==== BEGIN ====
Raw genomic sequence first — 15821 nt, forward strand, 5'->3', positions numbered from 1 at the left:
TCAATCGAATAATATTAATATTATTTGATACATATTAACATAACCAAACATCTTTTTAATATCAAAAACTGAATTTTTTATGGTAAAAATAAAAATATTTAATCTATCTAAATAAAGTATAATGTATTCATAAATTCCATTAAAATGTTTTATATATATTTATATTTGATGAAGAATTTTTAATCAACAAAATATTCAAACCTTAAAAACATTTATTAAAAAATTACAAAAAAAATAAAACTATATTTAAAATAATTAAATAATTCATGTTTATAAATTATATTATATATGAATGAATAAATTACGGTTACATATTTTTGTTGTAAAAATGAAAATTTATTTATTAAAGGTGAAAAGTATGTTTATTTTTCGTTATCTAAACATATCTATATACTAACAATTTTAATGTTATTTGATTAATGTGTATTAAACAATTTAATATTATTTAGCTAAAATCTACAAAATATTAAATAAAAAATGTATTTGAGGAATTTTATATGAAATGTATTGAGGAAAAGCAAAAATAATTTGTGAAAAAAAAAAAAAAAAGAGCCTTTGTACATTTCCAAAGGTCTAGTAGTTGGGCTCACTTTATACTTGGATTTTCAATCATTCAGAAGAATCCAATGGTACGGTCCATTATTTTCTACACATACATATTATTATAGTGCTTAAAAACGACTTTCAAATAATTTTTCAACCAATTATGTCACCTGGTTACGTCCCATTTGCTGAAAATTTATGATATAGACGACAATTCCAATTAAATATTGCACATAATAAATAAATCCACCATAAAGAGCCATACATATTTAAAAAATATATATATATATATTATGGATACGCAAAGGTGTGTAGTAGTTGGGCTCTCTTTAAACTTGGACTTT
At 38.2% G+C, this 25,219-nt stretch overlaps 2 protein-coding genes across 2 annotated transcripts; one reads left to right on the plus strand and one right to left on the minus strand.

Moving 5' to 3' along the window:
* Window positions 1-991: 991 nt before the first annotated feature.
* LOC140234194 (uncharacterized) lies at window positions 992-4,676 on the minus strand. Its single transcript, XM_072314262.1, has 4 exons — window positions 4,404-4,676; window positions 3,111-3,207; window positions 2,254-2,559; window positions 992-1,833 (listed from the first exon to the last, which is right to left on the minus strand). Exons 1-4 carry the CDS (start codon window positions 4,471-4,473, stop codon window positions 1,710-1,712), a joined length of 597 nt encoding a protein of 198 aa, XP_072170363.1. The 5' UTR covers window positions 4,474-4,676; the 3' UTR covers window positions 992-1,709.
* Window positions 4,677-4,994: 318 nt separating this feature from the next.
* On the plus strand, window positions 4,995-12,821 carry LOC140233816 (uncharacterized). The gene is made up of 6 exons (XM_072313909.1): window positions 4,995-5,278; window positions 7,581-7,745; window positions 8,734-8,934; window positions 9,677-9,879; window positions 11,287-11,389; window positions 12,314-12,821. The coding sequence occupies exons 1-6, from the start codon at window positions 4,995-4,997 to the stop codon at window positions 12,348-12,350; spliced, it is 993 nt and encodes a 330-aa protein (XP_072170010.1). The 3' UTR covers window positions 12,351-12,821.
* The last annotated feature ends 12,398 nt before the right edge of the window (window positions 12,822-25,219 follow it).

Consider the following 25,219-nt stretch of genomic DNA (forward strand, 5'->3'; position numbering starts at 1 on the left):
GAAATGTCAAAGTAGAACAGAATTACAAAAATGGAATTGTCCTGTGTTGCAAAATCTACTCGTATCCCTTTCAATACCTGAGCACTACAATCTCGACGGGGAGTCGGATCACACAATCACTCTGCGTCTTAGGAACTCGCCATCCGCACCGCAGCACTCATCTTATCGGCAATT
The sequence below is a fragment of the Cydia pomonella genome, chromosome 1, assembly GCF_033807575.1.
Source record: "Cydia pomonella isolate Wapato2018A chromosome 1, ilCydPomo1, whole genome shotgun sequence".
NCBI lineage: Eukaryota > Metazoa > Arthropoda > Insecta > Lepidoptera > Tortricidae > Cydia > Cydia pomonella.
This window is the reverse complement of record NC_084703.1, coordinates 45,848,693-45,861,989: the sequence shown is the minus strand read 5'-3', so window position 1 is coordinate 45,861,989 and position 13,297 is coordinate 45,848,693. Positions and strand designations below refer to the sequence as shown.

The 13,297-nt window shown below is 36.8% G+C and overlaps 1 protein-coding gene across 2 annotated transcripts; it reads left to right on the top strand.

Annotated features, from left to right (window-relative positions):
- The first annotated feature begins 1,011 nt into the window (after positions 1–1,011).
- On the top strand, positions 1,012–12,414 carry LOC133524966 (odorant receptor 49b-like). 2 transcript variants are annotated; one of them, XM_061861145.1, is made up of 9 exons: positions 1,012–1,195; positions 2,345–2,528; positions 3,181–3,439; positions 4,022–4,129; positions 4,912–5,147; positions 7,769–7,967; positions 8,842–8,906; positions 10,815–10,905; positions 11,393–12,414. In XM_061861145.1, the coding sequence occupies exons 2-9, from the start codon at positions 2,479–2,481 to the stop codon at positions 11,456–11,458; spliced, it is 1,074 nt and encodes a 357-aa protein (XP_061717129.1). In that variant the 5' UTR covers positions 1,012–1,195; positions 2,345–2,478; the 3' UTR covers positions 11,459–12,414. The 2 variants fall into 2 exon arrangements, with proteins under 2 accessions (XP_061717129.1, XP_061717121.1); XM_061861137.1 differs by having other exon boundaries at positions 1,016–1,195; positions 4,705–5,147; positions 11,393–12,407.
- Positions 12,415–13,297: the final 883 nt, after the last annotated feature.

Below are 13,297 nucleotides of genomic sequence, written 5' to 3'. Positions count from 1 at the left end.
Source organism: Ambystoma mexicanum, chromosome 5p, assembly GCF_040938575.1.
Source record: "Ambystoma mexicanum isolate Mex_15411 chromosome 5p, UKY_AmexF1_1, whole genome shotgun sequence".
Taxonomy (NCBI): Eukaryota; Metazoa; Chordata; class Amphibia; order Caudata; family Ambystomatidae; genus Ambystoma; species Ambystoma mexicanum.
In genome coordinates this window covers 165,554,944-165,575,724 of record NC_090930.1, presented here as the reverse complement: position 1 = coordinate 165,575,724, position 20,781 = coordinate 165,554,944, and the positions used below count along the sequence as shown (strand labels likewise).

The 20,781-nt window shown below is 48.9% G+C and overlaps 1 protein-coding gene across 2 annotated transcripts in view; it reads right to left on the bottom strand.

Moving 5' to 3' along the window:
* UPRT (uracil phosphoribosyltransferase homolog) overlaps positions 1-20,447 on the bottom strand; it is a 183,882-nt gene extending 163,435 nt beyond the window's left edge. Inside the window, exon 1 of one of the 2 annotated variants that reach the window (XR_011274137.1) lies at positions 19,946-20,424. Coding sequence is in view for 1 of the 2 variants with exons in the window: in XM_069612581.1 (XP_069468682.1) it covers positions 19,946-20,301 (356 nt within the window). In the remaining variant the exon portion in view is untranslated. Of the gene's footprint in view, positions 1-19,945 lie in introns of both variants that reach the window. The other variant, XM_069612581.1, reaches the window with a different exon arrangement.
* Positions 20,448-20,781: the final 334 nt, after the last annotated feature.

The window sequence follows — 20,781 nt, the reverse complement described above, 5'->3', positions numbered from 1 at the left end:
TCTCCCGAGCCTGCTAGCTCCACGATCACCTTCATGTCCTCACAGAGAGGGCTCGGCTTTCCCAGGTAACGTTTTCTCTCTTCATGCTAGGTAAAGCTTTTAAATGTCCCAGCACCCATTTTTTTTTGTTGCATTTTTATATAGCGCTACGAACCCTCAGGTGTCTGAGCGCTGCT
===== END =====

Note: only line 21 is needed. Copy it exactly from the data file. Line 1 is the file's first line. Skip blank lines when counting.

Below are 13,297 nucleotides of genomic sequence, written 5' to 3'. Positions count from 1 at the left end.